When we got the news, it came fast and it came hard, and when the bomb dropped we were gutted. Gutted, but driven. There were and still are about 20 jobs on the line, some with rent to pay and some with mouths to feed, and we knew if we actually had a legitimate shot at retaining the business, we could make everything better for us and for the client. And that's why we chose to fight.

Did it work? No. We got nothing back. Not a sausage. Did we ever have a legitimate shot? I doubt it. The work was logical, strategically thought out and executed beautifully with both love and craftsmanship.

Has this been a colossal waste of time? No, I don't think so. Because what I can say is that our agency is forever changed, and that's a good thing. This story doesn't end here. We've learned a couple of things about ourselves during this process and because of this - as well as in spite of it - we're going to be that ex-girlfriend who looks super-hot a year after you break up with her and you sit at home wondering why you left her for the pushy jerk you're dating now.

About Matt Rowles

Matt Rowles is Head of Copy at Human.Kind Advertising. Follow @humankind_SA on Twitter.
Mongezi Mtati
Some riveting stuff here. A lot worth thinking about.I can't wait for Part 2 :-)
Posted on 18 Jan 2013 09:23
Matthew Rowles
Glad you enjoyed it. Yeah, I'm looking forward to Part 2 myself.
Posted on 18 Jan 2013 10:50
Gillian Rightford
It sounds like you've been to hell and back. This type of pitch process is the root of all evil IMHO. But trust me ( I hate it when people say that), it will make you stronger, and sometimes when a door closes, something far more interesting walks in.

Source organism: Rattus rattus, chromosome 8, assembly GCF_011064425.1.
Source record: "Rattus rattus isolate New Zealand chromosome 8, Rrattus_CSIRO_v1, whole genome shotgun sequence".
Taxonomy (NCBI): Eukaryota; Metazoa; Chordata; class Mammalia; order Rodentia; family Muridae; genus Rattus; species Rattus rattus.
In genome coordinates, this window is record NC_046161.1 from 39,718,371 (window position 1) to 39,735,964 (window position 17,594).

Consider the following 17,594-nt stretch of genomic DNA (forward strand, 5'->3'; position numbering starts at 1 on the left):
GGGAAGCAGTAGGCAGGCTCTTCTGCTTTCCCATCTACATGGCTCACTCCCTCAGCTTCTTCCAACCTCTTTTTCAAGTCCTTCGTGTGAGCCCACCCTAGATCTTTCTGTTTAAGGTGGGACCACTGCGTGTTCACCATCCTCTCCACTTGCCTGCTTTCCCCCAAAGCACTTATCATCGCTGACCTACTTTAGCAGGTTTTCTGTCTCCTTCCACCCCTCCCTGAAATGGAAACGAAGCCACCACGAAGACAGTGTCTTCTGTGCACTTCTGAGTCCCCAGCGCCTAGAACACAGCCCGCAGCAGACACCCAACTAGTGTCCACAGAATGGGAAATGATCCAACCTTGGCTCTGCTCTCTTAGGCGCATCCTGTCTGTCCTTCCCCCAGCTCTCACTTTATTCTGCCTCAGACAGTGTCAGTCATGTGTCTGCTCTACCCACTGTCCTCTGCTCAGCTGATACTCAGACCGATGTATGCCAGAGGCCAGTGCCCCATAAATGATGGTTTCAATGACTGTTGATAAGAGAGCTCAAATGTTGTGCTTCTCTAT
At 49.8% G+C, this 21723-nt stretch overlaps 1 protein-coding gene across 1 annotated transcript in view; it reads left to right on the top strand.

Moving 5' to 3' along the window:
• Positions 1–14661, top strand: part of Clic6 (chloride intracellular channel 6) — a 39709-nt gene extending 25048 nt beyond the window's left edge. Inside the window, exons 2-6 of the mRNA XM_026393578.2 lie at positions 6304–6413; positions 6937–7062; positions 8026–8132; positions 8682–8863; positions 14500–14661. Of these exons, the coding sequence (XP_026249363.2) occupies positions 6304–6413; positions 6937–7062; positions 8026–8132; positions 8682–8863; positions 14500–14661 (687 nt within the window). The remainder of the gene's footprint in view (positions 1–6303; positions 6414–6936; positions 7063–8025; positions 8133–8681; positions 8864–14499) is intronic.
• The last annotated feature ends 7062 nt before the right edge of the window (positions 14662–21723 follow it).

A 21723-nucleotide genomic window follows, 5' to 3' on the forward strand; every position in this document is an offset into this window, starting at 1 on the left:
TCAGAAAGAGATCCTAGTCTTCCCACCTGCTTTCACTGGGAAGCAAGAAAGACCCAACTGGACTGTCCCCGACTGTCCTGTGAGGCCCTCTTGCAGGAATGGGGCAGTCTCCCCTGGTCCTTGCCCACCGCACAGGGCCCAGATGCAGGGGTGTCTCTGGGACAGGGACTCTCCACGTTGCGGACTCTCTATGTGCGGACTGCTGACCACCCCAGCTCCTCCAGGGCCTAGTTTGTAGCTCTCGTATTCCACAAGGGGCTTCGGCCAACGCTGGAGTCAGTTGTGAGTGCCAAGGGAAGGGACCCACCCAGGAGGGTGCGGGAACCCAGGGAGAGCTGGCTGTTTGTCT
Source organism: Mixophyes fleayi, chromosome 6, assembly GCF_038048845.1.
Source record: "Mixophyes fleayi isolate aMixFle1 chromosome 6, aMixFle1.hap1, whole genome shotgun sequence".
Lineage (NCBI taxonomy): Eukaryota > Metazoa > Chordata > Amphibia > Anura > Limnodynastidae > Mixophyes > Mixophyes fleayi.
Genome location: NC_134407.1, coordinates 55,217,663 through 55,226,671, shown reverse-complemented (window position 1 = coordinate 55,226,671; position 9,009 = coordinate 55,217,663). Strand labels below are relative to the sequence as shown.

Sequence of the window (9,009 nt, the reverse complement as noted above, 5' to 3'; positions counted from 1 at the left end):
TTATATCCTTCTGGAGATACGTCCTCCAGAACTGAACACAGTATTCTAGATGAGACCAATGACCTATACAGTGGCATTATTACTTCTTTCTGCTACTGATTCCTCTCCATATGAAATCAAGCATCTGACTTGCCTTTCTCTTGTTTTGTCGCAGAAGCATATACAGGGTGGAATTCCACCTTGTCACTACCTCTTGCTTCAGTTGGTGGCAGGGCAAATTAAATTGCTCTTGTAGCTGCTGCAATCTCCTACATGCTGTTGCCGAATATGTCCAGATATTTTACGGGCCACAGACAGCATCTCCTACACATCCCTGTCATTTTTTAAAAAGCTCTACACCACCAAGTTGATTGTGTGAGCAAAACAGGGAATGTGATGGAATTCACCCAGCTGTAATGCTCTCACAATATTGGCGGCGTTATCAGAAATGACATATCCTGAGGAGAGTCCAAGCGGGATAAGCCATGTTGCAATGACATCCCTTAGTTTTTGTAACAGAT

Posted on 18 Jan 2013 11:09
Roger Smythe
Thanks for the article Matt. Relevant to everyone who's ever worked for a smaller shop.Looking forward to part 2
Posted on 18 Jan 2013 12:44
Cant wait for part 2 either. I sincerely do have sympathy for media/creative agencies when they have to do pitches. Most of the time the teamwork and drive within these agencies is something to witness whilst preparing for the pitch, but the dissapointment of not getting the business is not nice to witness. I wish humankind all the best for this year and I pray that business would be on track soon.
Posted on 18 Jan 2013 12:53
Beverley Bradley
Good one Matt!
Posted on 18 Jan 2013 13:55
Matthew Rowles
Thanks Gillian! Yeah, that's what we're counting on.
Posted on 18 Jan 2013 15:55
Matthew Rowles
Cheers Sandra. Yeah, it was actually a pretty awesome experience on the whole. It's cool to see everyone still fired up even after the December break.
Posted on 18 Jan 2013 15:56
Matthew Rowles
Thanks Roger!
Posted on 19 Jan 2013 19:47
Damon Stapleton
Respect to you my Matthew. There is great nobility in what you have done. You could have given in but you didn't. I would guess you have made a bond between the people that work there that cannot be broken. I pitched close to 20 times in a year and won very little. Looking back it created the bond that took us forward. And when all is said and done, the client gets the advertising they deserve. You did your best. And that is all you can do.
Posted on 21 Jan 2013 07:39
Matthew Rowles
Thanks Damon!
Posted on 21 Jan 2013 09:09